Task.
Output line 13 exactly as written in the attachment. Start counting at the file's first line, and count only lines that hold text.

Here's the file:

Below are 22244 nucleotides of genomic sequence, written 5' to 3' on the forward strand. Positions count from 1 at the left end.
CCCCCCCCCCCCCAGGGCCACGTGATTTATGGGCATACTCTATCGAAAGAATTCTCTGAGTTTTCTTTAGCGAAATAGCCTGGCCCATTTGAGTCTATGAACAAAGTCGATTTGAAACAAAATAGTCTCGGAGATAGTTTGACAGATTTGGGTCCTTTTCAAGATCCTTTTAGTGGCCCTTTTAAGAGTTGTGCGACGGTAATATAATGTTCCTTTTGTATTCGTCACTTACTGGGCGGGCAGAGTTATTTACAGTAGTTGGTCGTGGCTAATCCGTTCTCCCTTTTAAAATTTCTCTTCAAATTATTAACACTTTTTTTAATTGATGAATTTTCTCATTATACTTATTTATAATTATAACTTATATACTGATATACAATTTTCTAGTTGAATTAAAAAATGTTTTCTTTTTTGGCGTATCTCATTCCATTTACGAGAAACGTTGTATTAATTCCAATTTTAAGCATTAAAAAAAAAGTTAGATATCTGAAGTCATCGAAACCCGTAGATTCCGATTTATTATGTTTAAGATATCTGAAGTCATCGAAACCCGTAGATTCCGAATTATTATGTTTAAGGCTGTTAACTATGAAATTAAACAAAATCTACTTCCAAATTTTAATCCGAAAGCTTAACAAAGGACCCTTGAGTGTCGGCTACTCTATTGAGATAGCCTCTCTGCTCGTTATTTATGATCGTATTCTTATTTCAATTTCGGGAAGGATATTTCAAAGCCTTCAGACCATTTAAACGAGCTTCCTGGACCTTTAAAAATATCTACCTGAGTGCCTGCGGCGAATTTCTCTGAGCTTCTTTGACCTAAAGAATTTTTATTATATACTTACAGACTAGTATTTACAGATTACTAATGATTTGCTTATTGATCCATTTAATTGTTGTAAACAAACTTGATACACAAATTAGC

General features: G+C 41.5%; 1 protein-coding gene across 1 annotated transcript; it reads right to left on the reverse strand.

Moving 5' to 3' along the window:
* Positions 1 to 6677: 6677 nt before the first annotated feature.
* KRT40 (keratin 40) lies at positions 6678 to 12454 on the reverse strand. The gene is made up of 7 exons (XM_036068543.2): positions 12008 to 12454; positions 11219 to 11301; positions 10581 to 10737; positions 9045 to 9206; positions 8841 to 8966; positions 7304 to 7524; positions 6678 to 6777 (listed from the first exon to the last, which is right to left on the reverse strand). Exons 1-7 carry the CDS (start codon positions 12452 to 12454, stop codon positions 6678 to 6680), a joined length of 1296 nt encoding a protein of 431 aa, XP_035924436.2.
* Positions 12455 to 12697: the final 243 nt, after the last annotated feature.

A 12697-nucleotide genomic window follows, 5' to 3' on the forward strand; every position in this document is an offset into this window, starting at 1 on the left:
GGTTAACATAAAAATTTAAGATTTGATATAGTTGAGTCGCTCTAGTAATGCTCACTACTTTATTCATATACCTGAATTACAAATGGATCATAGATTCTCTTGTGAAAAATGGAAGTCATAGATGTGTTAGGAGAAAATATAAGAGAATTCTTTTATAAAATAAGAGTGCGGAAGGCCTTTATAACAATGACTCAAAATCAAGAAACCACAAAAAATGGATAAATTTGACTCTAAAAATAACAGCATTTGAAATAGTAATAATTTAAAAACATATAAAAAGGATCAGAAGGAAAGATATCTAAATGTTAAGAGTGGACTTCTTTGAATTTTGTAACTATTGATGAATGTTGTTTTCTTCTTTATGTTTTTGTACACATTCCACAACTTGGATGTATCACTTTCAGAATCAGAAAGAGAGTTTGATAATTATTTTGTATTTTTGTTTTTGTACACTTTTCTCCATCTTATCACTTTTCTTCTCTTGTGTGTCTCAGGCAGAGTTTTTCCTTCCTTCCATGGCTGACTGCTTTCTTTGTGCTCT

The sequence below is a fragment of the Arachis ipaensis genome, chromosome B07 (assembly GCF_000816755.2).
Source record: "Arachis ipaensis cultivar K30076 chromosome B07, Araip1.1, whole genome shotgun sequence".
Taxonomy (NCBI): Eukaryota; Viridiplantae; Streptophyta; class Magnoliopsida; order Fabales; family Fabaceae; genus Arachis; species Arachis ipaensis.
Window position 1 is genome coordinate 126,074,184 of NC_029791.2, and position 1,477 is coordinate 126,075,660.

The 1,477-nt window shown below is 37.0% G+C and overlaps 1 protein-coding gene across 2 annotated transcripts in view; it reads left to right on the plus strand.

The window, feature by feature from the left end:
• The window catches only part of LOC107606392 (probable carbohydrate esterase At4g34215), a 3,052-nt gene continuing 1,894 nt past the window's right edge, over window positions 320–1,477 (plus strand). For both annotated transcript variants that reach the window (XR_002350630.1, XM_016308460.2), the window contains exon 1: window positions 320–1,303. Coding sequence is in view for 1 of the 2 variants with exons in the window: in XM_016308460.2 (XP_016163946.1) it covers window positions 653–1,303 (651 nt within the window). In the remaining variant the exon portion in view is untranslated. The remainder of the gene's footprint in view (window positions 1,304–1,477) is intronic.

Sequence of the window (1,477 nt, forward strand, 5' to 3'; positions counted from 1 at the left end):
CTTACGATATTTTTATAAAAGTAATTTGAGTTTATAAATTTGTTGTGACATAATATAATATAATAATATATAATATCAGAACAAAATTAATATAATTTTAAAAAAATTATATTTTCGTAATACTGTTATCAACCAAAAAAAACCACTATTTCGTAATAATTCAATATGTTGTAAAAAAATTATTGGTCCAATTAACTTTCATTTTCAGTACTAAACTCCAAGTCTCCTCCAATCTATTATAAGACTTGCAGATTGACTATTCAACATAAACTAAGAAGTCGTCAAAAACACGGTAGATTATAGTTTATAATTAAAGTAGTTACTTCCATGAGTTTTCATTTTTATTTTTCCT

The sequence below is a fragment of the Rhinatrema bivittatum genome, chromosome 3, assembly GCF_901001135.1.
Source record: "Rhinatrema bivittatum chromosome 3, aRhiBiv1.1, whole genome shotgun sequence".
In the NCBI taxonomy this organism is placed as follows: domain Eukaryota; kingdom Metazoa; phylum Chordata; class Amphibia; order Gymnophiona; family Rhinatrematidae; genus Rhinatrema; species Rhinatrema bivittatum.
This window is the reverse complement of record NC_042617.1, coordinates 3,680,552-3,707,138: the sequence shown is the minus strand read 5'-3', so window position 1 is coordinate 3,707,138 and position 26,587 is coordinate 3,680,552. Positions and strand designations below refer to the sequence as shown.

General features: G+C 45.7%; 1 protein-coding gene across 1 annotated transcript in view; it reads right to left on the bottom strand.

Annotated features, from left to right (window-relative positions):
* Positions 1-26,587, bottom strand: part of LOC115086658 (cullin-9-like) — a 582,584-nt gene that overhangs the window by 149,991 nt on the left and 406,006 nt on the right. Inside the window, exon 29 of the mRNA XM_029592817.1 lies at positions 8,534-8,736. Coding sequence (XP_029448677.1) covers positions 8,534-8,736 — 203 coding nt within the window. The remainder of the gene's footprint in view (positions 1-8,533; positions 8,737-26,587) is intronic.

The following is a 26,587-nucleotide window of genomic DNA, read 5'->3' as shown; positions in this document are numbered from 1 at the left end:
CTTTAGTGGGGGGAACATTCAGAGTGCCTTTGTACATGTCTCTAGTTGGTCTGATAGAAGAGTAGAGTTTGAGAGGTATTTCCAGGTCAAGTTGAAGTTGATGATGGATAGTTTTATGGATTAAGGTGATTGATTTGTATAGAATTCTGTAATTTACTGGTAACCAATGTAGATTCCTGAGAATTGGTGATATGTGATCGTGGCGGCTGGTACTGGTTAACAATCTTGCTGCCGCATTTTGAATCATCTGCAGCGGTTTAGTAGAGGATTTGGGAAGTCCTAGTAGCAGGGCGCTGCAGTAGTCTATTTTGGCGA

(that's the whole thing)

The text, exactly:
Window position 1 is genome coordinate 126,074,184 of NC_029791.2, and position 1,477 is coordinate 126,075,660.